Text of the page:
Four people accused of stealing $470,000 in cash and jewelry from victims while supposedly lifting "generational curses" have been arrested.
On Monday, August 8th, Yuqun Liang, 57; Yacheng Chen, 50; Yan Chen, 46; and Xuekun Su, 44, were arrested, the NYPD stated. According to the Daily News, a detective who was on his way to work recognized one of the suspects, and police arrested her, along with three of her alleged confederates. Reportedly, the suspects were talking to an elderly woman on Market Slip and the detective stopped a scam in progress.
The four women, as well as a fifth suspect, allegedly ran the so-called "Chinese blessing scam" targeting Asian women in Manhattan, Queens and Brooklyn from April until recently.
A complaint from the Manhattan DA's office alleged that on April 18th, Yan Chen and Su approached a 55-year-old woman on Grand Street, and told her that unless they blessed her valuables, a generational curse would physically harm her family.
The woman went to her safety deposit box, took out $280,000 in cash, and brought it in a bag to the Chen and Su, according to the complaint. While the victim recited prayers away from Chen and Su, they allegedly swapped the money for newspapers and bottles of water.
They then told the victim not to look into her bag until a few days later or else the blessing ceremony would not work, per the complaint.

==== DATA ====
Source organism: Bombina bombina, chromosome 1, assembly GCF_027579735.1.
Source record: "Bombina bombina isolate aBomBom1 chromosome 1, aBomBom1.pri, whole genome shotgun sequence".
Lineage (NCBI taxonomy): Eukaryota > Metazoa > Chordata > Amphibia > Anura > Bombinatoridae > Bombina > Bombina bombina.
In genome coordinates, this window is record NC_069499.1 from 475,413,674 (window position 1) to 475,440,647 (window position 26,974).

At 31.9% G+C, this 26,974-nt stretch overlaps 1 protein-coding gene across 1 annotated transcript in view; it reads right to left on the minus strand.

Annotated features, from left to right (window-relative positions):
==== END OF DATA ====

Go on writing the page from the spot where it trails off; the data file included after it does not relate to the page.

Using the same M.O., Yacheng Chen and Su allegedly stole $130,000 from a 61-year-old woman in front of 73 Bay 22 Street in Brooklyn on April 17, and $19,000 in cash and $3,000 worth of jewelry from a woman in Brooklyn around June 22nd.
On Tuesday, Yan Chen and Su were arraigned in Manhattan criminal court with bail set at $500,000, according to the Manhattan District Attorney’s office. Both were charged with grand larceny in the second degree, and scheme to defraud in the first degree.
The Brooklyn DA's office says it will be arraigning Liang and Yacheng Chen in Brooklyn. The NYPD also announced yesterday Yacheng Chen was "additionally arrested and charged" with grand larceny (extortion) and criminal possession of stolen property.
Police would not say how many more suspects they are looking for in connection to the scam, but encouraged victims to come forward to the NYPD.
Often, the victims of the scam do not speak English.